Venezuela Oil Woes Deepen



Venezuela Oil Woes Deepen
A Chinese oil contractor halted work on an expansion project in Venezuela because it hasn't been paid.

(Bloomberg) – A Chinese oil contractor halted work on an expansion project in Venezuela because it hasn’t been paid, underscoring the difficulties for the Nicolas Maduro regime even at energy ventures backed by allies.

China Huanqiu Contracting and Engineering Corporation, an affiliate of government-run China National Petroleum Corp., notified the Sinovensa joint venture it has suspended work to expand a crude blending facility by 57% to 165,000 barrels a day, according to a document seen by Bloomberg and a person familiar with the matter.

That’s in contrast to comments from state-controlled Petroleos de Venezuela SA last month announcing a second expansion to take output to 230,000 barrels a day at the project, which is jointly owned by PDVSA and CNPC -- China’s biggest energy company.

PDVSA declined to comment. A representative at the press office of CNPC didn’t answer two calls, or immediately reply to text messages seeking comment.

The halt is another blow for Venezuela, which is increasingly reliant on Russian and Chinese oil companies to prop up an industry struggling against an economic blockade by Donald Trump’s administration. Chevron Corp. and four U.S. oilfield service companies will stop work in the Latin American nation at the end of October unless sanctions waivers are extended, potentially affecting nearly half the drilling rigs operating in the country.

A project manager at HQC -- as the Chinese contractor is known -- said in a notification to Sinovensa it was owed more than $52 million in invoices dating back to 2018, and that it was suspending activities from Sept. 3. The JV is a key project in Venezuela’s Orinoco region that boasts the largest oil reserves on the planet and currently accounts for about half of the country’s remaining production.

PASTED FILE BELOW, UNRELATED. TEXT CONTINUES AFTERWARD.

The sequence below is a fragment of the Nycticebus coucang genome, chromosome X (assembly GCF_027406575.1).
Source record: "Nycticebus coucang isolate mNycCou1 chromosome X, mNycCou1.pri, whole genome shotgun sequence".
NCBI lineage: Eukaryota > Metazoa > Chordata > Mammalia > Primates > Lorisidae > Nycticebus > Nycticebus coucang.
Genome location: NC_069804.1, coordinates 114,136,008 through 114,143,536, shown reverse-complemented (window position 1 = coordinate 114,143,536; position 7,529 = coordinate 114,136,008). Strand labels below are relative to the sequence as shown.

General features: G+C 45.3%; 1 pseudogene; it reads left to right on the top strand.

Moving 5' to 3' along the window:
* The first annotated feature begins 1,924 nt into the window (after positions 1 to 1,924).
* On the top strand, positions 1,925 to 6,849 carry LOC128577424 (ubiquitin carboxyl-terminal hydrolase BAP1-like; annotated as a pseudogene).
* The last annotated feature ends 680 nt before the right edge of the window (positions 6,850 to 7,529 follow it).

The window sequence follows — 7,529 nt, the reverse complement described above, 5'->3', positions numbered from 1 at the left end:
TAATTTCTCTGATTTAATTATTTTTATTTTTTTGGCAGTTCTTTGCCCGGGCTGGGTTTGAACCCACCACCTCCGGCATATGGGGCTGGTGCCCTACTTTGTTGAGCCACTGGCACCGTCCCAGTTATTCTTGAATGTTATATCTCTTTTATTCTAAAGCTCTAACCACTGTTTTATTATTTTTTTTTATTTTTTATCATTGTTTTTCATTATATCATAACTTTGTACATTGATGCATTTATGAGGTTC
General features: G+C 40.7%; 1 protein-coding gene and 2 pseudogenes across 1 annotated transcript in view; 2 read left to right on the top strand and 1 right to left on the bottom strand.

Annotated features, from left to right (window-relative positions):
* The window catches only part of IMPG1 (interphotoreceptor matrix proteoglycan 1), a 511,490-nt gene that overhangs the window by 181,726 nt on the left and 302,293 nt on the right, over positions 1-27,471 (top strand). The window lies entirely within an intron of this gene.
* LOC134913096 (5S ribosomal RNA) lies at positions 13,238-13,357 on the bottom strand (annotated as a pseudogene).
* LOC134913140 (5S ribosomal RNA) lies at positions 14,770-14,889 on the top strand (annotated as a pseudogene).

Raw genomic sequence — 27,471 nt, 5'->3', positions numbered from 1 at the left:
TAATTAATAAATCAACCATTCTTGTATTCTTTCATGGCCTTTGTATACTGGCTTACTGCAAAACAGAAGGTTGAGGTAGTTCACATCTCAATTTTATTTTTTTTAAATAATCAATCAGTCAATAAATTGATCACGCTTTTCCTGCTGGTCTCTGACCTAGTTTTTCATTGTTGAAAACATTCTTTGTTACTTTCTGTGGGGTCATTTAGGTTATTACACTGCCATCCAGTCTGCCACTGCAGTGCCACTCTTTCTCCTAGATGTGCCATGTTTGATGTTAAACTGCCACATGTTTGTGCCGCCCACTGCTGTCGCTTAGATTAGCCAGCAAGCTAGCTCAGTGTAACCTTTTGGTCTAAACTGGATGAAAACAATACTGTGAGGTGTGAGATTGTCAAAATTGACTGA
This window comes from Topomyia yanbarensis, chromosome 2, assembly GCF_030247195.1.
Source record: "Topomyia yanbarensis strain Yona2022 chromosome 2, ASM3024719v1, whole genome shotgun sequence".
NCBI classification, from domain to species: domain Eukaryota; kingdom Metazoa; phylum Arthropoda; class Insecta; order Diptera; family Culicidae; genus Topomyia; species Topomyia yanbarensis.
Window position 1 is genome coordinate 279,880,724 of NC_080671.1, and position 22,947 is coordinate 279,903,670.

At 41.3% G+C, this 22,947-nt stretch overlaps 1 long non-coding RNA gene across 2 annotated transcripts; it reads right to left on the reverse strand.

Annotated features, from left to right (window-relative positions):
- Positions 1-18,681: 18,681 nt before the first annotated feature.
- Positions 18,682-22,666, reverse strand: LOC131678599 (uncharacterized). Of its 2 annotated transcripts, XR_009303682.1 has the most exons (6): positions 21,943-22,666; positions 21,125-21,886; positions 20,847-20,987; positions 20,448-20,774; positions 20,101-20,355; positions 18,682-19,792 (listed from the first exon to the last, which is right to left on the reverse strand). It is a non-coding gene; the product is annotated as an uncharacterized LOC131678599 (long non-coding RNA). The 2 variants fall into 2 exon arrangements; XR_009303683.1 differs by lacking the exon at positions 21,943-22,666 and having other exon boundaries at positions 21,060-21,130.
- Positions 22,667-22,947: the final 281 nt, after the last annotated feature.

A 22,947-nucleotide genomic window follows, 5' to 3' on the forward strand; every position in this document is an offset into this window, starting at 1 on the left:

--With assistance from Sarah Chen.

To contact the reporters on this story:
Patricia Laya in Caracas at playa2@bloomberg.net;
Peter Millard in Rio de Janeiro at pmillard1@bloomberg.net;
Lucia Kassai in Houston at lkassai@bloomberg.net

To contact the editors responsible for this story:
Tina Davis at tinadavis@bloomberg.net
Pratish Narayanan, David Marino



WHAT DO YOU THINK?


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Tg  |  September 07, 2019
Nice to see the Chinese get a taste of their own medicine !
Michael  |  September 06, 2019
It is interesting to see business practices in different Countries. In the USA a 30 day turnaround on Invoices is the norm. After 90 days things get serious and Lawyers are hauled in.
Glenn Ellis  |  September 06, 2019
Wonder where that heavy crude will go? only reineries here on the Gulf Coast are equipped to handle it. Without blending it has no where else to go>>>>>>